Specifically, looking at “% of Unblocked shots that missed the net”, we can see Marchment missing the net on 29.2% of unblocked shots. That is a ton of squandered opportunities. Relative to his team, he is 2nd-worst to only Luke Glendening. Relative to all league forwards who have played over 400 minutes, he’s 144th-worst, which doesn’t sound so bad, but there is only a 3% difference between 144th and 65th, so a few more missed nets and he might be top 50 for an unfavorable stat.
Furthermore, he has generated 18.8 expected goals according to MoneyPuck’s data, which is the worst ratio of Actual Goals to Expected Goals on the team at -6.8. He’s also got the 21st-worst ratio of this stat for forwards in the entire NHL.
Luck or not, he should look to modify his shooting habits to create opportunities in new or different ways (such as higher-expected-goal-shots like high-danger chances). Trying the same formula next season that only got you 12 goals in 67 games this year seems like a poor choice.
Mason Marchment Analysis: Theories
Out of Marchment’s 80 penalty minutes, he has taken 25 minor penalties. This means he has theoretically put Dallas on the penalty kill 25 times, the most on the team. Does taking this many minor penalties make him an intimidating on-ice presence that causes other teams to run away and play worse? Unlikely. Does taking this many penalties hurt Dallas’ chances at winning games? Possibly. Are other NHL players still effective despite these penalty numbers? Yes.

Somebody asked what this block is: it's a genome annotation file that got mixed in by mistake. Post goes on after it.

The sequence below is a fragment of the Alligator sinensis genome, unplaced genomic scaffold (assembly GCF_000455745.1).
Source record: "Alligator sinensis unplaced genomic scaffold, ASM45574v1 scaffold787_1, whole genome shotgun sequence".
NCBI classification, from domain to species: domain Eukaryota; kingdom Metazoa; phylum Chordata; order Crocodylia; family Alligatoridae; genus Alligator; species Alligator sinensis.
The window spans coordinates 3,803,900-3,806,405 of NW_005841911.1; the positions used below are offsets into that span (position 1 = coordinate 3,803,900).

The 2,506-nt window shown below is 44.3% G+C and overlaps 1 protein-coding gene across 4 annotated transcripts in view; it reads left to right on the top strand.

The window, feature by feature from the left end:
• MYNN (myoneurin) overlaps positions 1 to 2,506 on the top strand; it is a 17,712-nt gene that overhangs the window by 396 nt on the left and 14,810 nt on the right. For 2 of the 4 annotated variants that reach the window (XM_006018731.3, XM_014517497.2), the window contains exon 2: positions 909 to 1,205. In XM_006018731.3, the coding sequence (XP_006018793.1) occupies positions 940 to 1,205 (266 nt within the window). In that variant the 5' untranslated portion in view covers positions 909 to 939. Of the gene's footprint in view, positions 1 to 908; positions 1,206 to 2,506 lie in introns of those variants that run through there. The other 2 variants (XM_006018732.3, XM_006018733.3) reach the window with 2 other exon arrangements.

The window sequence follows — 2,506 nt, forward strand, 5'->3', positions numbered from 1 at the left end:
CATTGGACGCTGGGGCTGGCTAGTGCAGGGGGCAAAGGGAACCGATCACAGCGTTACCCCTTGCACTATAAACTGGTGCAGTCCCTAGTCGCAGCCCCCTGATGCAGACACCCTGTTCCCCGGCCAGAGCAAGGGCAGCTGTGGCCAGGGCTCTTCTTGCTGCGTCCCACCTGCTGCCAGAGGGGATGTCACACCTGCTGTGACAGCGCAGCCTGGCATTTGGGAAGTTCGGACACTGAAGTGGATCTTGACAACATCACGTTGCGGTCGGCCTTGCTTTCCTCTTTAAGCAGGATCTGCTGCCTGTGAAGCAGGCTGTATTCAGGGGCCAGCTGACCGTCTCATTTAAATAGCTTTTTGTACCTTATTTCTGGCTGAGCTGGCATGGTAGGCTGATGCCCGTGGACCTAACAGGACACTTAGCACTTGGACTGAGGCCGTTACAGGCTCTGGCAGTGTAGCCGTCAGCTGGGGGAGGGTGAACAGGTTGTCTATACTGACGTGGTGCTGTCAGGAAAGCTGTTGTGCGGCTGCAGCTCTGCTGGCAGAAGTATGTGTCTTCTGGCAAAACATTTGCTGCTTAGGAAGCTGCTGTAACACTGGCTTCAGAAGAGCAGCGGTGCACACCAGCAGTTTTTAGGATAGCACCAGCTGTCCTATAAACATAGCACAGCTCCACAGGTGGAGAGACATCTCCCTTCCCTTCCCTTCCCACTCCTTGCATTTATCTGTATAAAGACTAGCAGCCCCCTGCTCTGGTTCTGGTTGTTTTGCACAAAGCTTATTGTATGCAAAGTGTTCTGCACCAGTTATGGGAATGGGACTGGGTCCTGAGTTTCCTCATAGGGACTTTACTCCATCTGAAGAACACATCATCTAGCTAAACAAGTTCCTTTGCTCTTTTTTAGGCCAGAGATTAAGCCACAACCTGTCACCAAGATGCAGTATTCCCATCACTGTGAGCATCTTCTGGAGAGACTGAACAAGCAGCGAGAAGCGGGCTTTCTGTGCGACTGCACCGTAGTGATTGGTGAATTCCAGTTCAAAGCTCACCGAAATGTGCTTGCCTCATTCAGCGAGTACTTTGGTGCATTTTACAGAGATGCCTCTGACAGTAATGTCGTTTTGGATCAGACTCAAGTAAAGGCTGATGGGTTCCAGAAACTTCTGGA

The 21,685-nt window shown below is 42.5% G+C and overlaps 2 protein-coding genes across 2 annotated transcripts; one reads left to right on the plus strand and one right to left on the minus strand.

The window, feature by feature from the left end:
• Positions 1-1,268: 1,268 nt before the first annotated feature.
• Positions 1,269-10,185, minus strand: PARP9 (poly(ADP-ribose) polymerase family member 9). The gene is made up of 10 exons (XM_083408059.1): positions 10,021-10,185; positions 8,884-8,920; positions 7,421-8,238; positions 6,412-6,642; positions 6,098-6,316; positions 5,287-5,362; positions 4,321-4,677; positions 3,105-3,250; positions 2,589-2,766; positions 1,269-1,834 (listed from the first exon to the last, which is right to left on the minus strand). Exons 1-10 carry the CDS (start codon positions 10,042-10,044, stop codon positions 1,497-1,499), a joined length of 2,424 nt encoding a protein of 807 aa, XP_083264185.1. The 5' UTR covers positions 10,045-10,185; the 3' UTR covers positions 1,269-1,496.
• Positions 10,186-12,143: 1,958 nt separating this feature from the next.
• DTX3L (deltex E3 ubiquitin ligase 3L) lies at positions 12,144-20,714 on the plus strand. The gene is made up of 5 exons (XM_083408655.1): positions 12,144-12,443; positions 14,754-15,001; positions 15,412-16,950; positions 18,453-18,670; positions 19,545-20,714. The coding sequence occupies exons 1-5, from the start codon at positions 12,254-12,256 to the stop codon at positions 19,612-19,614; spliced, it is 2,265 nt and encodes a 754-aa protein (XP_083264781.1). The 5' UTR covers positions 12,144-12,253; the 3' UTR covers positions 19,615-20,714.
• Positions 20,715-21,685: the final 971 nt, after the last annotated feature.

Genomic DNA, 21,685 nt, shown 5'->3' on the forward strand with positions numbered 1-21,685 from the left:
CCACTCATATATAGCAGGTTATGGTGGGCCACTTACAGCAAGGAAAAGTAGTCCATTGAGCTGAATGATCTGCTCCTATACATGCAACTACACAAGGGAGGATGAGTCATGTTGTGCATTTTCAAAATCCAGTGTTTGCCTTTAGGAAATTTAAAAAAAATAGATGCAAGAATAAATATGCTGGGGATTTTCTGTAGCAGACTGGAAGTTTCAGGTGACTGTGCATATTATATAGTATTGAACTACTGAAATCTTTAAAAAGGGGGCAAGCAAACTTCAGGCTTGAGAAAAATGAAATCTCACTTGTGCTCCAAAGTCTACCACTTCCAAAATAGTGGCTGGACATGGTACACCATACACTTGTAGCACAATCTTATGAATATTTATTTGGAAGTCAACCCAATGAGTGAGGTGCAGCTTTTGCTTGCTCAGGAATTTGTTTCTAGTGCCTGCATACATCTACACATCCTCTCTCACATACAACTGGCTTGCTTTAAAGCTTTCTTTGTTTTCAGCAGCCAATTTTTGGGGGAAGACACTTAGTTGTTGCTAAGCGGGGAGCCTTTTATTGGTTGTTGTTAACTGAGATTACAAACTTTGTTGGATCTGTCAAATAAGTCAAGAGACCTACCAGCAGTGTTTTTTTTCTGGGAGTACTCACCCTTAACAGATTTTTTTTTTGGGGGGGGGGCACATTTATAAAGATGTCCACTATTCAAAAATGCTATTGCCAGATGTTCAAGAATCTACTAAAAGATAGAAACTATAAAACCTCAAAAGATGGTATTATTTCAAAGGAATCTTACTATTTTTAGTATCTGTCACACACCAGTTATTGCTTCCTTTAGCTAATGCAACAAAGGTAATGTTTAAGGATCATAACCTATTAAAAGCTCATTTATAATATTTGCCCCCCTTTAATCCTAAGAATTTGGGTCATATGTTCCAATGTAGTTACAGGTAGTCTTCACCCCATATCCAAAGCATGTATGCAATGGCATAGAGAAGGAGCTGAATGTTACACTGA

The Tkachuk brothers, Kevin Fiala, Mikko Rantanen, Brad Marchand, and even Rasmus Dahlin at the top of the list with 38 minor penalties are all effective offensive threats despite the lack of discipline. However, Marchment does not produce like either of these players, which means that the negatives may outweigh the positives for him in this regard.
Furthermore, when he gets his chances, Marchment is missing the net or not getting into dangerous areas. Consequently, he will neither look good for the “eye test” nor the analytics when he does not threaten offensively with shots that won’t have a chance to go in the net or give the goalies more time to react. You may miss 100% of the shots you don’t take, but you also will miss 100% of the shots that miss the net.
Mason Marchment Analysis: Study limitation and future fit